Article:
from Endymion, John Keats A thing of beauty is a joy for ever: Its loveliness increases; it will never Pass into nothingness; but still will keep A bower quiet for us, and a sleep Full of sweet dreams, and health, and quiet breathing. Therefore, on every morrow, are we wreathing A flowery band to bind us to the earth, Spite of despondence, of the inhuman dearth Of noble natures, of the gloomy days, Of all the unhealthy and o’er-darkened ways Made for our searching: yes, in spite of all, Some shape of beauty moves away the pall From our dark spirits.

Poems on the Underground has been offering poetry to London’s tube travellers for thirty five years. You can read some of our favourite poems here, displayed in their original posters. We shall be regularly adding more poems from our collection, verses new and old, familiar and unfamiliar, serious and comic. We hope you will enjoy poems which have entertained millions of London commuters, inspiring similar programmes across the world.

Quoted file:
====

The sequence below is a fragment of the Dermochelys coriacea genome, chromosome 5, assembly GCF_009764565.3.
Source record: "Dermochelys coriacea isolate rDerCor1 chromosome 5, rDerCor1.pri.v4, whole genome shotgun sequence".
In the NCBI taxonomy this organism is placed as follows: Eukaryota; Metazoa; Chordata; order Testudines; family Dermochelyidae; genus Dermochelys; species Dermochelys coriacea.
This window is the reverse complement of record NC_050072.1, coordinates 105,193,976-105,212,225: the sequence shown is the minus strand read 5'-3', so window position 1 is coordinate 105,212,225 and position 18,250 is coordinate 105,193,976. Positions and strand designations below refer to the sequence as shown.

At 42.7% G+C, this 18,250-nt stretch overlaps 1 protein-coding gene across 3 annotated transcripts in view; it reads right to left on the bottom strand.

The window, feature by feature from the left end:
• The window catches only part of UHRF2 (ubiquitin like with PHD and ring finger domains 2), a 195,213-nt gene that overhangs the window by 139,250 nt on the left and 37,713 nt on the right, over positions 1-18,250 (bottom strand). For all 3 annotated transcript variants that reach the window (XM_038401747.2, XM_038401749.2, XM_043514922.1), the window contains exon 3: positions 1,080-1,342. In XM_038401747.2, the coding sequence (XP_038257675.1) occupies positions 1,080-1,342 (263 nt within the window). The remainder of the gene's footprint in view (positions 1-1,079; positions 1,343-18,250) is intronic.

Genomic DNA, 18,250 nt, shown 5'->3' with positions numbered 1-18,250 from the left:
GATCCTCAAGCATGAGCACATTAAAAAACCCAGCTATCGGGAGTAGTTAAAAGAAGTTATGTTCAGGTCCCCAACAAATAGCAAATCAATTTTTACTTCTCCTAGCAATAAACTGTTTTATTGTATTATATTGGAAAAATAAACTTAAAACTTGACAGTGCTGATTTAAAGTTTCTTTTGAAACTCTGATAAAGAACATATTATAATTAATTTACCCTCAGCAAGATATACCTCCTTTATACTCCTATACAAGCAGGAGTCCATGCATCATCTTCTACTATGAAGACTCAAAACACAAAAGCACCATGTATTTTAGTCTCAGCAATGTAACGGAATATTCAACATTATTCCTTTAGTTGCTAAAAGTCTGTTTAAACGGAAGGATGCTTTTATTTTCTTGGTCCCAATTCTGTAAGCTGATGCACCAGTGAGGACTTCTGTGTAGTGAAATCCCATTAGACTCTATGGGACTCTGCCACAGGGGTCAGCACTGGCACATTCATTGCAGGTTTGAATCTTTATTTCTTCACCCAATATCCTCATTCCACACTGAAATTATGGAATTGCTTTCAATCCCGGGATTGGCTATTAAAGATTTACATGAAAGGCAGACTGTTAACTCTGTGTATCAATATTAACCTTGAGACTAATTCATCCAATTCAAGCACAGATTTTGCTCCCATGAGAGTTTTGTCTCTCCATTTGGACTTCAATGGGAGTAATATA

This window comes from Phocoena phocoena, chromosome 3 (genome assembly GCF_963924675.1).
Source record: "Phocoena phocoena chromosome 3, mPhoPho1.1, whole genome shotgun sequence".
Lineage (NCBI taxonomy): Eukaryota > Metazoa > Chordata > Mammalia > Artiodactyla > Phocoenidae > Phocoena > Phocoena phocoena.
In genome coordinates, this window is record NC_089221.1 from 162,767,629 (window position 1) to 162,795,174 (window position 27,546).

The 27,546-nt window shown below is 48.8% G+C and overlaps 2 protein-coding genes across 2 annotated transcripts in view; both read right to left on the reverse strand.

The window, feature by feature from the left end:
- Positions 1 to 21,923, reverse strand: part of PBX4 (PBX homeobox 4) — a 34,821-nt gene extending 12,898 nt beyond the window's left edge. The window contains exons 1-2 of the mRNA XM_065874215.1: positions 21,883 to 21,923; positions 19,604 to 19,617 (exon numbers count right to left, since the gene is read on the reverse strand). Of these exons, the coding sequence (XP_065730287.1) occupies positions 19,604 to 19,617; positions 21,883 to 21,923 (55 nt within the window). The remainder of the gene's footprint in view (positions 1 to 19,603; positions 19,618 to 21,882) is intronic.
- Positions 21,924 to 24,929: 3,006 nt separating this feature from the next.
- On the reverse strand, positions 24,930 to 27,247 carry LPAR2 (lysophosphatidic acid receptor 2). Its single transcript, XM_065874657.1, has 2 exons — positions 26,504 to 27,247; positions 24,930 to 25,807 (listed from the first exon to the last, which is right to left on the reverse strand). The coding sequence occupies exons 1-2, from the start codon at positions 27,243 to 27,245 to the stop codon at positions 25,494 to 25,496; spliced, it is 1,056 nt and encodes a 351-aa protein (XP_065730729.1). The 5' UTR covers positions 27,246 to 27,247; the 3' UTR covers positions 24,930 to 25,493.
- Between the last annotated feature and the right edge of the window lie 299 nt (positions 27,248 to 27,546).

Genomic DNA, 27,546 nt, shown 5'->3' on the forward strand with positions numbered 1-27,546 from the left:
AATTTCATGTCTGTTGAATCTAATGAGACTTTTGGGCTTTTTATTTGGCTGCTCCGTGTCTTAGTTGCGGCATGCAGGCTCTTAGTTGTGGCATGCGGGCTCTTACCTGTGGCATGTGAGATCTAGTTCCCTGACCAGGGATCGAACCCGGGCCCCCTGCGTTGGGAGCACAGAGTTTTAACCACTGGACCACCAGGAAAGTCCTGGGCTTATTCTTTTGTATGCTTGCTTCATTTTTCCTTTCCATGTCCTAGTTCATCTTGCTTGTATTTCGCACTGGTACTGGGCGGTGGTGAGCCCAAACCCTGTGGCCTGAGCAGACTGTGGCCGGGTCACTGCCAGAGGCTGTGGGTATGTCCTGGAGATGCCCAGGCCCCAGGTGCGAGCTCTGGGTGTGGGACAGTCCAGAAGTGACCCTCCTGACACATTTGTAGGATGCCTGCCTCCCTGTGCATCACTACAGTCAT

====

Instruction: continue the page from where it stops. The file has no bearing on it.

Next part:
Because there has been little commercial advertising on the Tube, poems displayed in 2020 have filled the Tube cars, to the delight of readers. 

Our most recent set of Tube poems appeared in February, marking the bicentenary of London’s much loved poet, John Keats, who died in Rome, aged 25, on 24 February 1821.

The bicentenary is also marked on stations near where Keats lived and worked with a special display of posters at Hampstead Station and London Bridge Station

Keats wrote that he was convinced of one thing only: ‘the holiness of the heart’s affections and the truth of imagination.’  His words seem especially meaningful during this difficult time. We are delighted to be able to share his poems with the travelling public.

You can see our Poems to Celebrate Keats here

You can download a copy of our Black History Month Leaflet here

You can download a copy of our London Poems on the Underground leaflet here